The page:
Going to bed too early or sleeping too much can increase the risk of dementia
What time people go to bed and how long they sleep may affect their risk of developing dementia and cognitive decline, a new study suggests.
The results were published Wednesday in the Journal of the American Geriatrics Society.
A team of researchers from China, Sweden and the UK found a 69% increased risk of dementia in people who slept more than eight hours, compared to those who slept between seven and eight hours, and the risk was two times higher for those who slept. more than eight hours people who slept before 9 PM against 10 PM or later.
Additionally, the findings suggest that “cognitive function should be monitored in older adults who report prolonged bedtimes and advanced sleep times, particularly those aged 60 to 74 and males,” the report said. study.
Future research “could help clarify whether a moderate reduction [in time spent in bed] and a delay in sleep pattern can slow cognitive decline and delay the onset of dementia in older adults,” wrote the Dr. Rui Liu, from the Shandong Department of Neurology. Shandong University Provincial Hospital. Jinan, China, lead author of the study.
The study included about 2,000 older people in China who did not have dementia at baseline; 97 participants were diagnosed with dementia during an average follow-up period of 3.7 years.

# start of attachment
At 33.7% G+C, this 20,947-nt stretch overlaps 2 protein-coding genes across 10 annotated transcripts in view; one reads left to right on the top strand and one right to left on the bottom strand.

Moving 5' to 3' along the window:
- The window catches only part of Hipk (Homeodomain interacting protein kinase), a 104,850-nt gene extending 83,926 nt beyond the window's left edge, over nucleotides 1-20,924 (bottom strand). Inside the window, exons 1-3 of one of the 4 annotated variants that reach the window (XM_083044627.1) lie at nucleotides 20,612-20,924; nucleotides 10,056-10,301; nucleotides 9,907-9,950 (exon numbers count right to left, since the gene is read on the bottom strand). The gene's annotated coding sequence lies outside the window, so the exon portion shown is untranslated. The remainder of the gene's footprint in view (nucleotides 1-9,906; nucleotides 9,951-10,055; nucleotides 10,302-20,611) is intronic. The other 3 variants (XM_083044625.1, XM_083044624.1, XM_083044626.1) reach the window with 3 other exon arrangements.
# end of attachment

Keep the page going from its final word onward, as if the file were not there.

The researchers pointed out that most studies on sleep and dementia have been conducted in almost exclusively white populations in North America and Europe, and have not focused on rural older people.
This is important because older adults living in rural parts of China, as compared to Western populations and city dwellers, “usually go to bed earlier, rise earlier, have poorer sleep and are more susceptible to dementia,” attributable partly to differences in socioeconomic status, culture, education and lifestyle, the study said.
To try to bridge the knowledge gap, the study targeted rural-dwelling, older adults, mostly low-income and with limited education, in western Shandong Province.
The scientists noted that sleep problems and cognitive decline are known to be linked to demographics: age, sex and education. And, they said, a well-established genetic risk factor for dementia has been associated with short sleep duration.
However, to date, population-based studies have produced mixed results on links between sleep problems and dementia, they said.
They acknowledged the limitations of their own study and said the results should be interpreted with caution, as sleep characteristics were self-reported, data on factors such as sleep apnea and sleep time were lacking, and follow-up was relatively short.